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Literary Agents: Bypassing a Book Publishing Agent

Sometimes I'm asked if it is possible to bypass a literary agent or book publishing agent by using a contract lawyer instead. Theoretically it is, but I can think of only three reasons why you might want to.

  1. If you have had significant success and high sales volume, you will likely have your own contact with a publisher. You may choose to sell this publisher world rights, rather than rights to a single country. In that case, you won't need a book publishing agent to secure foreign rights. You could have a lawyer negotiate a contract based on past and projected sales.  

  2. If you choose to publish with a small press, you may need the services of a literary contract lawyer. Any advance you're offered may be small. Many small presses or print on demand publishers offer only small advances under $500, or no advance at all. 

    Major bookstores may not carry their books, which can limit sales. This may change, as more sales are made on the Internet, through Amazon, Kindle, and Apple. However, be aware that if you choose a small press, and many will work hard to promote your book, most book publishing agents won't want to represent you. There is no money in it for them with such a small advance. At least not until after you have five-figure sales. 

  3. Finally, if you write genre fiction, you may want to employ a contract lawyer. Genre only publishers—publishers of mystery, sci-fi, romance, etc.—such as Harlequin and Avalon, still encourage writers to approach them directly and welcome queries from authors. 

This isn't true of mainstream publishers, who seldom look at unsolicited manuscripts. They rely instead on the recommendations of trusted agents and literary scouts to bring them only the most remarkable work.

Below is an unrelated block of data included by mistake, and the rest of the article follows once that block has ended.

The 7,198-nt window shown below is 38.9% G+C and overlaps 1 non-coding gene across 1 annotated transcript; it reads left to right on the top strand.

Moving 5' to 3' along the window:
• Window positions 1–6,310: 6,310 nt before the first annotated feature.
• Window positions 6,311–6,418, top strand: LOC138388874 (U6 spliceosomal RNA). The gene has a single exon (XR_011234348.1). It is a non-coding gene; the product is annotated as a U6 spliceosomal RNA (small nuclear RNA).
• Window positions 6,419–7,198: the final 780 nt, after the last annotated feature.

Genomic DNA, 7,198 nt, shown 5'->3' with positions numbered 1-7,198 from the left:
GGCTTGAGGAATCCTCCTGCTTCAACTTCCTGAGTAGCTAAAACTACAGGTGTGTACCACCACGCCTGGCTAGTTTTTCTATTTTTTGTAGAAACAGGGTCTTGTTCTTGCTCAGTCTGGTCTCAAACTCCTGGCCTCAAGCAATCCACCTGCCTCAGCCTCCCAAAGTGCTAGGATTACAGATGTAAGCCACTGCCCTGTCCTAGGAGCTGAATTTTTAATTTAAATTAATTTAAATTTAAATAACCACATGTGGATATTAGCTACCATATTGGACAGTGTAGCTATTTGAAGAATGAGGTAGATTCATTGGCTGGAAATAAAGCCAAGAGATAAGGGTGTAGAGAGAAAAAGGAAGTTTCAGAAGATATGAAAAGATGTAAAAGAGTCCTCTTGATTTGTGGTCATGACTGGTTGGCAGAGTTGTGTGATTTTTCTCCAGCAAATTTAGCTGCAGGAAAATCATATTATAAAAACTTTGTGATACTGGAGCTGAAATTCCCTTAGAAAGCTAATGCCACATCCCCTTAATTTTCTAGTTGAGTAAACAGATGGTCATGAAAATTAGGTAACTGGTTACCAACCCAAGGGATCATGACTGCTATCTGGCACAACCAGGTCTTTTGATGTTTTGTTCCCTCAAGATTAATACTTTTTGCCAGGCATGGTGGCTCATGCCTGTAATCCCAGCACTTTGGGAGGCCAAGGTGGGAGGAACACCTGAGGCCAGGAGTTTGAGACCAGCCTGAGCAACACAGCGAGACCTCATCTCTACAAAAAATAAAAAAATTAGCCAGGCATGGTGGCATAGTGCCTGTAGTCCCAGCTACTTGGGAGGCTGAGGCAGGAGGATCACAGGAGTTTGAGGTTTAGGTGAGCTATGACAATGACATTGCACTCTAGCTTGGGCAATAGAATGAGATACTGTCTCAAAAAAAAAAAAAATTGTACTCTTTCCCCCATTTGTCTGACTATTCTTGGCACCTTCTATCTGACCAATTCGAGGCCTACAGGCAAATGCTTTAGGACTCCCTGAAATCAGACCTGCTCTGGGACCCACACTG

The relationship between agents and authors exists because of supply and demand. Millions of writers want to publish, all of them vying for the attention of far fewer agents, and even fewer publishers. This puts agents in a position of power, able to pick and choose their "employers."

Any decision to bypass an agent and hire a contract lawyer is only possible once a publisher has expressed interest in your manuscript.

When you have a publishable manuscript, and have sent it to many agents with no luck, the next best course of action is to attend conferences. 

Meet Book Publishing Agents at Conferences

In the end, most writers would rather secure an agent than bypass one.

Conferences provide the best possible chance of meeting an agent because most have "pitching sessions." You usually apply for these sessions beforehand and if you're accepted, you will meet briefly with an agent to pitch your finished manuscript.

If the manuscript isn't yet ready to publish, there's a good chance the agents you meet will tell you. They may even provide some tips on how to get it ready.

Even if you're not successful pitching your manuscript, at  conferences you'll get current information from the publishing world and you'll make good contacts that may help you later.

So, in most cases, you won't need or want to use a contract lawyer. If you're fortunate enough to find a publisher before you find representation with an agent, then you can weigh the costs and benefits of choosing a lawyer over a book publishing agent, but in most cases, you will want the services of a good agent.


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